Really? How much? To whom? Who has declared their candidacy so absurdly early?

HonestChieffan
03-29-2009, 12:44 PM
Is this early? How will the incumbants change between now and the election that can move to fix the problems they have generated?

banyon
03-29-2009, 12:51 PM
Is this early? How will the incumbants change between now and the election that can move to fix the problems they have generated?

So, you're giving away money, but you don't know who you're giving it to?

Stewie
03-29-2009, 12:58 PM
The thing you also have to remember is that they have many arrows in their quiver to kill inflation. They can raise rates, increase reserve requirements, discontinue the recent liquidity programs they have instituted.

I'm not saying that the Fed will start to fight inflation at the perfect or even right time but I do think we won't see anything above 15% inflation for more than a year.

I respectfully disagree about "many arrows." They cannot raise rates or discontinue the liquidity for a long time, it will kill any recovery. Besides, the only way out of this mess is to inflate away the trillion$ in debt that can never be repaid with current dollars. They won't come out and say it and they never will. Watch the Fed's actions, don't listen to their words.

HonestChieffan
03-29-2009, 12:58 PM
So, you're giving away money, but you don't know who you're giving it to?


I know and they know. I dont give a damn if you know.

banyon
03-29-2009, 01:15 PM
I know and they know. I dont give a damn if you know.

Sure ya do. ;)

Hydrae
03-29-2009, 01:20 PM
Im giving money to the candidates running against incumbants so we can re order congress and repeal and halt a lot of the Obama spending crap so we dont have to deal with high inflation.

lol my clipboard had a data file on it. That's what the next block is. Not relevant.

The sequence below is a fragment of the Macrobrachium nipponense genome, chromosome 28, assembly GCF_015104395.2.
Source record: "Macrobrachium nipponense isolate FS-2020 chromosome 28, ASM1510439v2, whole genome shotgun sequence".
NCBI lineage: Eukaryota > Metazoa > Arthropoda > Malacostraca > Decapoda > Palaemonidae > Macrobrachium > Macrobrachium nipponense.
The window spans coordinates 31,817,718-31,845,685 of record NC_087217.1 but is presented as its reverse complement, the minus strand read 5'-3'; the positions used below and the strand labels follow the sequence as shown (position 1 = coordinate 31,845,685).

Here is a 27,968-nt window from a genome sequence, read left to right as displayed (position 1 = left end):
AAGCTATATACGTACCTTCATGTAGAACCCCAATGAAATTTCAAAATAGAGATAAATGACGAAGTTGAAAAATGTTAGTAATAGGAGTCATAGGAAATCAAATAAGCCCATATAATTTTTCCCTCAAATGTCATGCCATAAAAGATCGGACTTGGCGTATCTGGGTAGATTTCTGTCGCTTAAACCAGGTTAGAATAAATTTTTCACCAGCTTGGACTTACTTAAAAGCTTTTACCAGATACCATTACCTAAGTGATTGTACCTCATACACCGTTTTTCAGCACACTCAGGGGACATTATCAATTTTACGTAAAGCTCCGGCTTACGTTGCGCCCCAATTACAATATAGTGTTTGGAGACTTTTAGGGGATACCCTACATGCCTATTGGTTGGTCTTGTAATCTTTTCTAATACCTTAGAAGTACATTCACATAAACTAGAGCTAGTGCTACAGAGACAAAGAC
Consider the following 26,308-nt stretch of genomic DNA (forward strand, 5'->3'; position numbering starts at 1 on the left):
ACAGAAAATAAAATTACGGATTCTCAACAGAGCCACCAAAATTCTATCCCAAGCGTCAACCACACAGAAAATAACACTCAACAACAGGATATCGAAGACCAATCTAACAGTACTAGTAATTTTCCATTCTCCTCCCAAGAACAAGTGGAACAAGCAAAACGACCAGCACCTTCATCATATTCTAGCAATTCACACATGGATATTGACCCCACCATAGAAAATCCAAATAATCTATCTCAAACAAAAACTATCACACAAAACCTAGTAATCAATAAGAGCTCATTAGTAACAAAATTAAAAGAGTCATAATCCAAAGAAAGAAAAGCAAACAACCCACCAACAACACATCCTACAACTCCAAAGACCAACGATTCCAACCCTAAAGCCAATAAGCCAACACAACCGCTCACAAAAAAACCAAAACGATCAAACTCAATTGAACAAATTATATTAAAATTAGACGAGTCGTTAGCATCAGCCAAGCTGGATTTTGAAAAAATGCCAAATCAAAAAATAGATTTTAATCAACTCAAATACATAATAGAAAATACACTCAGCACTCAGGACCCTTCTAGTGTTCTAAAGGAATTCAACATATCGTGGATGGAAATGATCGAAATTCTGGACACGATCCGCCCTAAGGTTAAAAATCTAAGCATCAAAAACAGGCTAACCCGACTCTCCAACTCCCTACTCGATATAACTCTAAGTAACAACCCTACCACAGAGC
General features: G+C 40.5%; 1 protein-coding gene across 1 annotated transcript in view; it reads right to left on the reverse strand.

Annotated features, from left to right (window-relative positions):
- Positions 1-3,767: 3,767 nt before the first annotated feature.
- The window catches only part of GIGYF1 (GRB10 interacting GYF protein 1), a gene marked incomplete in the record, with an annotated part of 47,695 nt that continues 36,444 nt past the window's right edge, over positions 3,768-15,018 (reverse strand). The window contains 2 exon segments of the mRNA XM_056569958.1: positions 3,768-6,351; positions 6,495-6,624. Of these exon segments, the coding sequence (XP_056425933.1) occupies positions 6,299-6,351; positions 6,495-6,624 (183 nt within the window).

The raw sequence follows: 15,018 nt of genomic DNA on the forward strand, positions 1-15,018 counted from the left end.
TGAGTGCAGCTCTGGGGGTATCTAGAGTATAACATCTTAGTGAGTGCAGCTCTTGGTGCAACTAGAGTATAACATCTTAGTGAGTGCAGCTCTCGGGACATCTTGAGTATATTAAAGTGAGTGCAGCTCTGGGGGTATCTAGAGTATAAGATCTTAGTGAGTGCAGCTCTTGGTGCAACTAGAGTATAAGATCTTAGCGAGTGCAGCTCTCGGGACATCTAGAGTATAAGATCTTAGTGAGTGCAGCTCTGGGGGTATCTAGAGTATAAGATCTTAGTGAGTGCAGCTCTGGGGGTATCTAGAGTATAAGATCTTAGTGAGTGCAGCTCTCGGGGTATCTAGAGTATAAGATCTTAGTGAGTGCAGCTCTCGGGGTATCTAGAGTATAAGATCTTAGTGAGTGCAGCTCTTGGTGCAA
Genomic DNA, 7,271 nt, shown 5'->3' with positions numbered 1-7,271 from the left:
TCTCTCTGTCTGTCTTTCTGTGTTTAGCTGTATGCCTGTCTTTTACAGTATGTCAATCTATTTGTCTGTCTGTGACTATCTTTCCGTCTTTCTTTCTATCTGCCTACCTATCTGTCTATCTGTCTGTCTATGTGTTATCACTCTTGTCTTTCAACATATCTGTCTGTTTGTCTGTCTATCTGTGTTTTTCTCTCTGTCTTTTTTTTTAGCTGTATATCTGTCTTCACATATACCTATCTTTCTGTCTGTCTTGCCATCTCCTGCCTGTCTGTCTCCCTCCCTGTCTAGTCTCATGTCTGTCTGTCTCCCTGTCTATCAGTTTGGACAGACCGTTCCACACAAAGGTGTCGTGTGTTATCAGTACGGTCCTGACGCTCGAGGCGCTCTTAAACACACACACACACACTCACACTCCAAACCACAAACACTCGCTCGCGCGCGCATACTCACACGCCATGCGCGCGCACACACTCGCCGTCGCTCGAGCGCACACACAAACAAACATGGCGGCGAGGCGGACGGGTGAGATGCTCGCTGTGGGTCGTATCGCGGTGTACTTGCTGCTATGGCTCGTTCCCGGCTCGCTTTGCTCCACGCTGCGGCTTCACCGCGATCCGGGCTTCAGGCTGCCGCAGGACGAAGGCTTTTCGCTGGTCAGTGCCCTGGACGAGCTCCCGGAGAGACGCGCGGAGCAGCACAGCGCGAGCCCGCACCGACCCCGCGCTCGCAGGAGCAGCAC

www.goooh.com

:thumb:

HonestChieffan
03-29-2009, 01:22 PM
hydrae, dont confuse Banyon. Hes on a roll today.

banyon
03-29-2009, 01:31 PM
hydrae, dont confuse Banyon. Hes on a roll today.

So who were the candidates? What was it you were going to teach us about inflation? Did you ever find that language in the bill in the other thread about the GNP tax? Why can't people who weren't in Vietnam understand why we should or shouldn't fight wars today?

Any other questions today you want to evade or pretend weren't asked?

Saul Good
03-29-2009, 01:47 PM
18 months? Maybe no change at all in that short a period. The causes for the inflation won't have even alll been in place or spent in that short a period.

I think that you are forgetting to take into account the swift action of passing the bill on a Friday instead of waiting until the following Tuesday. The effects will now be felt in 17 months and 27 days.

HonestChieffan
03-29-2009, 01:59 PM
I think that you are forgetting to take into account the swift action of passing the bill on a Friday instead of waiting until the following Tuesday. The effects will now be felt in 17 months and 27 days.


Perhaps you are onto something.